As the novel coronavirus spreads around the world, claiming more lives, governments across the globe are taking tougher measures to contain this crisis.
On Monday night, Italy became the first country to enter a nationwide lockdown, placing its 60 million citizens under unprecedented restrictions including travel bans, school closures and the prohibition of public events.
Italy is the most-affected country outside of China so far, with more than 9,000 coronavirus cases and approaching 500 deaths.
There’s little doubt that when done properly, quarantine is an effective way of preventing the spread of a virus.
Experts agree there is also little doubt that despite what might feel like draconian curbs on human rights, putting an entire nation into lockdown is defensible in international law.
The bigger question facing Western democracies right now is one of civil obedience: How long will citizens tolerate being curtailed in the name of public health? And how far will Western governments go to ensure that citizens obey the rules?
“If you enforce a quarantine utterly stringently, you can stop a virus escaping from an area,” says Simon Clarke, associate professor in microbiology at the UK’s University of Reading. “A really good way of slowing down transmission is to lock it in an area.”
Which is all well and good, until you consider how difficult it is for governments to restrict people.
“You can’t stop people wanting to travel, and that has been the case for thousands of years,” says Clarke. “In exactly the same way that sailing goods around the world allowed bubonic plague into the UK, allowing people to fly around the world allows them to spread diseases.”
That presents governments with a tricky question: Just how far will they go to prevent people from moving around?
In the case of the Italian lockdown, the government almost certainly has the law on its side.
“Under Article 16 of the Italian Constitution, movement can be limited for reasons related to state security or health emergencies,” says Elena Crespi from the International Federation on Human Rights. Legal experts also agree that the lockdown complies with the European Convention on Human Rights.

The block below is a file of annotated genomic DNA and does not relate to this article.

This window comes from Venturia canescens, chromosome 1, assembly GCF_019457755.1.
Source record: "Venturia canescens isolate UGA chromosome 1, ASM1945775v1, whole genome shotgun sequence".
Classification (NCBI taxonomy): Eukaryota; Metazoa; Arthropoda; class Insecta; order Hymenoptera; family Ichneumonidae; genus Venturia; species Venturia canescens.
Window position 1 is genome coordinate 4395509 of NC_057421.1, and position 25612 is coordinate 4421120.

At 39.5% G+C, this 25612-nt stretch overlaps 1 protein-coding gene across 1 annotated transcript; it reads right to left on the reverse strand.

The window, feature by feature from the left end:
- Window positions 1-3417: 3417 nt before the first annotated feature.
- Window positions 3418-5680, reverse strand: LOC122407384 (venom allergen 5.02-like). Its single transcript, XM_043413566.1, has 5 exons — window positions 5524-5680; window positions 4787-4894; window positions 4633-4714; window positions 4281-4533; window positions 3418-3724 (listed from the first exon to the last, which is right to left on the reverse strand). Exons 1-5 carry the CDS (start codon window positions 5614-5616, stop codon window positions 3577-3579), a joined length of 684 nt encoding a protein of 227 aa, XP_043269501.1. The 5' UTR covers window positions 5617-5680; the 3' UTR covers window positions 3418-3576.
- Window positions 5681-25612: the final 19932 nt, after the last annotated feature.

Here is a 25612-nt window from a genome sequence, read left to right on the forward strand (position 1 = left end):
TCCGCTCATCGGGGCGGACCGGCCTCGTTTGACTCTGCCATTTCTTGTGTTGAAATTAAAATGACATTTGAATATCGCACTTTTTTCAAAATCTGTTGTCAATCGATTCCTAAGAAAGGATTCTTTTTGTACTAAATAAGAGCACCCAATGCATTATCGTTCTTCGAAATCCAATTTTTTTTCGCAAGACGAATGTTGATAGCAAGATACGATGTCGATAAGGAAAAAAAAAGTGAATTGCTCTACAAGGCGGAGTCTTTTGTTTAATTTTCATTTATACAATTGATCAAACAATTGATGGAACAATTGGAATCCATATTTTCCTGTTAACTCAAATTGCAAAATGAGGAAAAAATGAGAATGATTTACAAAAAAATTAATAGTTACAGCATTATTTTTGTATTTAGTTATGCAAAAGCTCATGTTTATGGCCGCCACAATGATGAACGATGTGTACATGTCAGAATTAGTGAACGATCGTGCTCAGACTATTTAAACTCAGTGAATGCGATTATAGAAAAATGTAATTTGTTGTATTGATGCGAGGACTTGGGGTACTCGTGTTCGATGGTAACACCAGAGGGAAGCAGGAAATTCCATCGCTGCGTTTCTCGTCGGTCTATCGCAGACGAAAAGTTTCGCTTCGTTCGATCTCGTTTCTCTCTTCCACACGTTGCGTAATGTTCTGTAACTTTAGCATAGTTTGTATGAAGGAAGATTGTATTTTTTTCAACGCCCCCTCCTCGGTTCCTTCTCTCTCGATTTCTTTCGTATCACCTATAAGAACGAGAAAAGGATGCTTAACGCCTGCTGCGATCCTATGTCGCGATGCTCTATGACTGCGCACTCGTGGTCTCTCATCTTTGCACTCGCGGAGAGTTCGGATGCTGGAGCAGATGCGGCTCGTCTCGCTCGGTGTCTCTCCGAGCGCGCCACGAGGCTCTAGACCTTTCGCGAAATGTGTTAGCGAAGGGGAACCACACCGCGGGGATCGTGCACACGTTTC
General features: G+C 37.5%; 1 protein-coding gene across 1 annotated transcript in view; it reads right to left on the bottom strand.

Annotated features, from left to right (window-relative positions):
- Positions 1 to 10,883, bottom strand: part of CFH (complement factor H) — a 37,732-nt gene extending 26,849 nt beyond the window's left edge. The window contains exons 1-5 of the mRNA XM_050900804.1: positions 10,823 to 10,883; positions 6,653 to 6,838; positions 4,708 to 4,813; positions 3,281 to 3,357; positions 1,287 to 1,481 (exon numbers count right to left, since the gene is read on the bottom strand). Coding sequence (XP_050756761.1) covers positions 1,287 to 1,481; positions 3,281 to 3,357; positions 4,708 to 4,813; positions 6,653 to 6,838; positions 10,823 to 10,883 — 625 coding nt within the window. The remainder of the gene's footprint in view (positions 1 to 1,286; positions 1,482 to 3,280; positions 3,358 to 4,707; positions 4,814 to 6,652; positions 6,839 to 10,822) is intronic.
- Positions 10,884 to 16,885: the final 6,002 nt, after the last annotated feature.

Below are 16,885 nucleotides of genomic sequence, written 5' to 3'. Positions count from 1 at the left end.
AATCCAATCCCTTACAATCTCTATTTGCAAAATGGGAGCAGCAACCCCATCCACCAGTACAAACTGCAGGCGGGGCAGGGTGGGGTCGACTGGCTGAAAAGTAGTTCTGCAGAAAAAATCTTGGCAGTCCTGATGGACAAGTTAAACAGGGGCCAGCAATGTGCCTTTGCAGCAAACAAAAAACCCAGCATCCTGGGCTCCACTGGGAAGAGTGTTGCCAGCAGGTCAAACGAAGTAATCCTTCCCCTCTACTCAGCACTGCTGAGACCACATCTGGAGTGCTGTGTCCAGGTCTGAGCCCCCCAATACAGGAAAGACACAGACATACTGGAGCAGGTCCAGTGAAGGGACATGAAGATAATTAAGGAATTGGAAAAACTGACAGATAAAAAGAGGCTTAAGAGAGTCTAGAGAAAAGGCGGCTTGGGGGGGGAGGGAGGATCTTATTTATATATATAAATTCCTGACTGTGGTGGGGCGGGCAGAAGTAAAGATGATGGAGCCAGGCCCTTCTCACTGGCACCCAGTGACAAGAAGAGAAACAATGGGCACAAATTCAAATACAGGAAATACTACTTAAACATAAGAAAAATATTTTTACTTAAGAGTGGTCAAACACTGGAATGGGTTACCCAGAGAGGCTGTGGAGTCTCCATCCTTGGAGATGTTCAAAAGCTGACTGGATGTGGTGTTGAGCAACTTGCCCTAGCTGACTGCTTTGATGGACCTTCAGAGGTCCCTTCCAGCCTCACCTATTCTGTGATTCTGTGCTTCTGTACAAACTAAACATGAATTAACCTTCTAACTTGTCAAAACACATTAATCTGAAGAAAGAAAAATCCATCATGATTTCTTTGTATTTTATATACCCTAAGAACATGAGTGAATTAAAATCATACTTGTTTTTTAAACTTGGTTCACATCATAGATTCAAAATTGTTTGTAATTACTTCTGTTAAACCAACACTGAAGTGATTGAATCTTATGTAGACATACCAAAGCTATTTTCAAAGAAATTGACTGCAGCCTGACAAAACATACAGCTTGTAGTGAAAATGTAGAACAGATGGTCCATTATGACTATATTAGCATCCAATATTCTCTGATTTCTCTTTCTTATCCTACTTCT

However, the immediate legality of a lockdown is not the biggest headache facing governments trying to prevent COVID-19’s spread. The more serious question is how they can ensure that citizens comply with emergency measures and how they deal with any civil disobedience that follows.
As Crespi points out, in Italy, “the government is legally justified in introducing emergency measures to protect the collective, constitutionally-protected, interest in public health, against which other fundamental rights must be balanced. In order to remain lawful though, they must be proportionate and time limited relative to the crisis.”
If at any point the public believes their human rights are being disproportionately violated, then they would be entitled to have the case reviewed in court, “which could put a huge strain on a nation’s judiciary,” says law professor Steve Peers from the University of Essex in the UK.
Even jamming up the courts is less of a problem to governments than keeping the public calm.
“The effectiveness of any quarantine will ultimately depend on people’s willingness to comply,” says Crespi.
If they don’t, then governments will need to confront an uncomfortable truth: Simply changing the law cannot physically stop people who won’t comply with limitations or restrictions.
“People want to move regardless of the law,” says Peers, who questioned how far authorities would go to deal with those who breach a lockdown. “At some point the law becomes impractical.”
Medical officials and experts believe governments can stop things getting out of hand by reassuring the public that we are not at crisis point just yet, and by rolling out quarantine measures at a sustainable pace.
On Monday night the UK’s chief medical officer, Chris Whitty, defended his country’s slow roll out of measures to tackle the coronavirus, saying: “There is a risk if you go too early, people will understandably get fatigued, and it will be difficult to sustain.”
And Clarke agrees: “Governments need to not play all their cards too early. They need to act proportionately, otherwise the public will stop trusting them. That could become very dangerous when the disease is spreading faster among the population.”
As Europe inches towards stricter lockdowns, the inevitable question that arises is what President Donald Trump will do next in the US.
Authorities there say 26 people have already died of the virus. The President himself has been in direct contact with someone who has been forced to self-isolate.
Despite this – and being a self-described germaphobe – the President has being accused of downplaying the crisis more than almost any other world leader.
Brian Klaas, assistant professor of global politics at University College London, says that the President “playing this down makes it harder for experts to convince his supporters to take this seriously.”
Klaas also points out that if the US were suddenly put on lockdown, the issue of civil obedience could become extremely serious. “There is historic distrust of government among certain segments of the US population, particularly people who believe that government control is the reason they need to stockpile guns and ammunition,” he said.
So while imposing a quarantine is viewed by experts as a sensible way to contain a virus in theory, in reality, it can lead to practical problems around implementation.
As the virus spreads, governments around the world will have to pull off a balancing act to stop those problems from making what is already a crisis even worse.